Voices: Reflections on Ferguson

On the ground in Ferguson, Missouri one year after the fatal shooting of Michael Brown, Carlton Mackey 05T observes the power of community.

By Carlton Mackey 05T

Fifty-two years after the famed march on Birmingham led by Martin Luther King Jr., communities are still taking a stand for equality in civil rights. On the ground in Ferguson, Missouri on the one-year anniversary of the fatal shooting of Michael Brown by police officer Darren Wilson, Carlton Mackey 05T witnesses a community’s non-violent groundswell of support and love.

Mackey is an artist, a thought leader and visionary, and he is a keen observer of the nuances of humanity. He is the director of Emory’s Ethics & the Arts Program and assistant director of the Ethics and Servant Leadership Program (EASL).

This is his firsthand account of a significant moment in American civil rights history. EmoryWire presents this story as the first entry in the new Voices column.   

Fear and Nerves in Ferguson

From the moment I said yes to the invitation to visit Ferguson, my heart swirled with excitement, anxiety, and fear. Questions ran through my head. I’d consumed hefty doses of media. Would I be safe? Would I end up in jail? Would I get gassed? Would I get shot?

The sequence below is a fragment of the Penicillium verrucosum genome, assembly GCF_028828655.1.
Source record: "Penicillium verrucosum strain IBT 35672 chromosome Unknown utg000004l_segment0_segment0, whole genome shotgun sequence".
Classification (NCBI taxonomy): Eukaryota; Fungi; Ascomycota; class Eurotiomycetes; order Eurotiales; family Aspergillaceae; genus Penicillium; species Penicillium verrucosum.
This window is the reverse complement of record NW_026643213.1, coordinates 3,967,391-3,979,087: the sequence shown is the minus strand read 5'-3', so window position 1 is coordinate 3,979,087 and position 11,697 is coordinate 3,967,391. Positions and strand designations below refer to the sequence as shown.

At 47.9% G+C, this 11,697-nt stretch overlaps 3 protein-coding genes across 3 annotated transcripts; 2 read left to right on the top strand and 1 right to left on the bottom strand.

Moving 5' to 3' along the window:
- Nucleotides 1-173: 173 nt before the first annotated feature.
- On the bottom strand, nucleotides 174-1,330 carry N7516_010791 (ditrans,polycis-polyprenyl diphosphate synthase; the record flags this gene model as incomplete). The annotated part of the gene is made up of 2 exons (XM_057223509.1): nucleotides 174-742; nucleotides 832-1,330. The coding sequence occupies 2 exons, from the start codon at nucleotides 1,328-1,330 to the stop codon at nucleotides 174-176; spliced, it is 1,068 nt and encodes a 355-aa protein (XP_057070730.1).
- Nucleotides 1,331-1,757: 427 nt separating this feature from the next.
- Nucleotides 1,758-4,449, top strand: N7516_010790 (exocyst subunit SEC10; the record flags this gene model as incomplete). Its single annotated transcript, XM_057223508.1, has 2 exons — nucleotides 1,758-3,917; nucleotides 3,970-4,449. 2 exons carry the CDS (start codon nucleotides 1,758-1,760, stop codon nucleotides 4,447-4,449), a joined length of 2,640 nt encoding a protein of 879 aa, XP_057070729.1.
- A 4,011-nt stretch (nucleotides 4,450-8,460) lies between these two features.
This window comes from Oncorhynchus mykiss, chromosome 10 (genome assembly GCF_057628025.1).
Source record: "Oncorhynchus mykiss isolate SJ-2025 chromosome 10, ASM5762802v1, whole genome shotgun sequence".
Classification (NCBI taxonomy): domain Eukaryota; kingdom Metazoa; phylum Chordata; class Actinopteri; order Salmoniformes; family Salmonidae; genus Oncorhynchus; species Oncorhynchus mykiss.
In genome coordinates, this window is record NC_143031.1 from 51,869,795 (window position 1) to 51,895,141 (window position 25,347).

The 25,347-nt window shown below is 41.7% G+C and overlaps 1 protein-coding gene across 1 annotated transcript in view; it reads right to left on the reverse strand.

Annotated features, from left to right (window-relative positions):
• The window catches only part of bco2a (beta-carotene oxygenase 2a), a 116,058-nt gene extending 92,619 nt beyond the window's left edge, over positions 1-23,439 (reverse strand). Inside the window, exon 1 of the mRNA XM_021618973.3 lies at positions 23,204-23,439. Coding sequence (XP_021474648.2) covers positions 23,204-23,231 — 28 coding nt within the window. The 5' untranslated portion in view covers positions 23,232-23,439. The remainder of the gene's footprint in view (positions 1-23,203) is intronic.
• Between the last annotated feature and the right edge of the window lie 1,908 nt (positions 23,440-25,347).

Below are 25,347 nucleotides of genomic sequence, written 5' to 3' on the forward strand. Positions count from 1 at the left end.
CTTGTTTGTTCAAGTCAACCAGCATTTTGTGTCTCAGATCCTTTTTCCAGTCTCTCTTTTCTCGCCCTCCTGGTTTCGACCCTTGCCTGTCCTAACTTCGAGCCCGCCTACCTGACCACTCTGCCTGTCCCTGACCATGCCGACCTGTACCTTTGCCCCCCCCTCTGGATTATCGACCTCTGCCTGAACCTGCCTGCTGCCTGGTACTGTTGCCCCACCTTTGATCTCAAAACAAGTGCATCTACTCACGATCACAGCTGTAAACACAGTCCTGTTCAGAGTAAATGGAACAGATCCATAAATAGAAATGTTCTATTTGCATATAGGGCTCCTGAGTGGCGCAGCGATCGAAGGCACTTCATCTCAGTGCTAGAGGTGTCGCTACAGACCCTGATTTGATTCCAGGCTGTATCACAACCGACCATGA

And apart from the familiar fear that a black man harbors with regard to police encounters, more troubling to admit was that I was actually afraid too of the very people who made up the communities I was going to visit, many of whom looked just like me. I could not claim to be unaffected by the media’s portrayal of the people of St. Louis and Ferguson as violent, as looters. Mixed in with that fear was apprehension around whether my presence would even be welcome. Would everyone’s collective, righteous anger be so high that I would simply be interpreted as one more face to the many outsiders who wanted to “come see what was going on in Ferguson” as if it were a foreign country at best, or an African safari full of wild animals at worst?

So when my plane landed, I carried more baggage than the one I checked to transport my clothes from Atlanta. Though from the first moment, beginning with a warm welcome to St. Louis by a tall white dude named Dan who had volunteered to pick me up from the airport, fears began to dissipate and be replaced by a keen awareness of much more powerful truths.